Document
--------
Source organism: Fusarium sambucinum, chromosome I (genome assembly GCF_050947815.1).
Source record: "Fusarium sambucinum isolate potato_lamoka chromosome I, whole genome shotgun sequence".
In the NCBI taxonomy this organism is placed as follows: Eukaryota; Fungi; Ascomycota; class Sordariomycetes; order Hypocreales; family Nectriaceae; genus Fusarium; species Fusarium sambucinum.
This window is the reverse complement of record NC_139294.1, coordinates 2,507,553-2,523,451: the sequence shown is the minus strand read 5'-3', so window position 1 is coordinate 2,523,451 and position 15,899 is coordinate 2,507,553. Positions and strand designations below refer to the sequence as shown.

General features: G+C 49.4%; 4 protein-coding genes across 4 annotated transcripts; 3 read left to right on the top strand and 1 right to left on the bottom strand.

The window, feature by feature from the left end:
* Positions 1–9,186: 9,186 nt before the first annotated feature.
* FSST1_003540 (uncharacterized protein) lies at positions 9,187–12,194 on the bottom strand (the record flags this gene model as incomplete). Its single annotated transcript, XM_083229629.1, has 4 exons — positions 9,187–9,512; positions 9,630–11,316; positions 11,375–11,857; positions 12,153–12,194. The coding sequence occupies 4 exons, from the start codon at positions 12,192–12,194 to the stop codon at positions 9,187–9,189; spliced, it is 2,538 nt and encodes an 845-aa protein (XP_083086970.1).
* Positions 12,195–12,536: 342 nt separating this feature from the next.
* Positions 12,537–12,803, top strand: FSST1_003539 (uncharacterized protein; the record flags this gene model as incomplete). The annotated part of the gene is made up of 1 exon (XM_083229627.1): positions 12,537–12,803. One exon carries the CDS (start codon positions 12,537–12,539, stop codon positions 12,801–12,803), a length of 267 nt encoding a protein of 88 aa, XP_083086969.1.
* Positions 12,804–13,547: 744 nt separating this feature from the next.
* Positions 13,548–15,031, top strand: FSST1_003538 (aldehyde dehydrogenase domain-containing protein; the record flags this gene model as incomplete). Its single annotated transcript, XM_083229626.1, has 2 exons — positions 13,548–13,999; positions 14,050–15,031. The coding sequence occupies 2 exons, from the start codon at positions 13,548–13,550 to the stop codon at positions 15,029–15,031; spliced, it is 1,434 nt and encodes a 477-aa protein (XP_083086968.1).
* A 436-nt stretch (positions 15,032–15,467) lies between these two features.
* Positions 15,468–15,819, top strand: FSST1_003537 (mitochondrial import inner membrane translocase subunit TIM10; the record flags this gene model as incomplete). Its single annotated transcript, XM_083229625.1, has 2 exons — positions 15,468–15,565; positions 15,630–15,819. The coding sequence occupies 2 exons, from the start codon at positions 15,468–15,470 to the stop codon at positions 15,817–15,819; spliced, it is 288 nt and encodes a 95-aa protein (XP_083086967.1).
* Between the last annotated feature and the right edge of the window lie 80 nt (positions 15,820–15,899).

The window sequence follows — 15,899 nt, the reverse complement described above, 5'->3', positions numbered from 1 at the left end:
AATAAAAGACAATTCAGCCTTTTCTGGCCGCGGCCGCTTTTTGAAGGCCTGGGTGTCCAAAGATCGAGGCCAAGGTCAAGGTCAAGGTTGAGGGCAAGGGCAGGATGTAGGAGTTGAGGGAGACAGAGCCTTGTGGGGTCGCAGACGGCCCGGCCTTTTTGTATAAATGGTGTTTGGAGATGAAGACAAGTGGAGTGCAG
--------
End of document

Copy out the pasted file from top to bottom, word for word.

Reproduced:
Source organism: Fusarium sambucinum, chromosome I (genome assembly GCF_050947815.1).
Source record: "Fusarium sambucinum isolate potato_lamoka chromosome I, whole genome shotgun sequence".
In the NCBI taxonomy this organism is placed as follows: Eukaryota; Fungi; Ascomycota; class Sordariomycetes; order Hypocreales; family Nectriaceae; genus Fusarium; species Fusarium sambucinum.
This window is the reverse complement of record NC_139294.1, coordinates 2,507,553-2,523,451: the sequence shown is the minus strand read 5'-3', so window position 1 is coordinate 2,523,451 and position 15,899 is coordinate 2,507,553. Positions and strand designations below refer to the sequence as shown.

General features: G+C 49.4%; 4 protein-coding genes across 4 annotated transcripts; 3 read left to right on the top strand and 1 right to left on the bottom strand.

The window, feature by feature from the left end:
* Positions 1–9,186: 9,186 nt before the first annotated feature.
* FSST1_003540 (uncharacterized protein) lies at positions 9,187–12,194 on the bottom strand (the record flags this gene model as incomplete). Its single annotated transcript, XM_083229629.1, has 4 exons — positions 9,187–9,512; positions 9,630–11,316; positions 11,375–11,857; positions 12,153–12,194. The coding sequence occupies 4 exons, from the start codon at positions 12,192–12,194 to the stop codon at positions 9,187–9,189; spliced, it is 2,538 nt and encodes an 845-aa protein (XP_083086970.1).
* Positions 12,195–12,536: 342 nt separating this feature from the next.
* Positions 12,537–12,803, top strand: FSST1_003539 (uncharacterized protein; the record flags this gene model as incomplete). The annotated part of the gene is made up of 1 exon (XM_083229627.1): positions 12,537–12,803. One exon carries the CDS (start codon positions 12,537–12,539, stop codon positions 12,801–12,803), a length of 267 nt encoding a protein of 88 aa, XP_083086969.1.
* Positions 12,804–13,547: 744 nt separating this feature from the next.
* Positions 13,548–15,031, top strand: FSST1_003538 (aldehyde dehydrogenase domain-containing protein; the record flags this gene model as incomplete). Its single annotated transcript, XM_083229626.1, has 2 exons — positions 13,548–13,999; positions 14,050–15,031. The coding sequence occupies 2 exons, from the start codon at positions 13,548–13,550 to the stop codon at positions 15,029–15,031; spliced, it is 1,434 nt and encodes a 477-aa protein (XP_083086968.1).
* A 436-nt stretch (positions 15,032–15,467) lies between these two features.
* Positions 15,468–15,819, top strand: FSST1_003537 (mitochondrial import inner membrane translocase subunit TIM10; the record flags this gene model as incomplete). Its single annotated transcript, XM_083229625.1, has 2 exons — positions 15,468–15,565; positions 15,630–15,819. The coding sequence occupies 2 exons, from the start codon at positions 15,468–15,470 to the stop codon at positions 15,817–15,819; spliced, it is 288 nt and encodes a 95-aa protein (XP_083086967.1).
* Between the last annotated feature and the right edge of the window lie 80 nt (positions 15,820–15,899).

The window sequence follows — 15,899 nt, the reverse complement described above, 5'->3', positions numbered from 1 at the left end:
AATAAAAGACAATTCAGCCTTTTCTGGCCGCGGCCGCTTTTTGAAGGCCTGGGTGTCCAAAGATCGAGGCCAAGGTCAAGGTCAAGGTTGAGGGCAAGGGCAGGATGTAGGAGTTGAGGGAGACAGAGCCTTGTGGGGTCGCAGACGGCCCGGCCTTTTTGTATAAATGGTGTTTGGAGATGAAGACAAGTGGAGTGCAG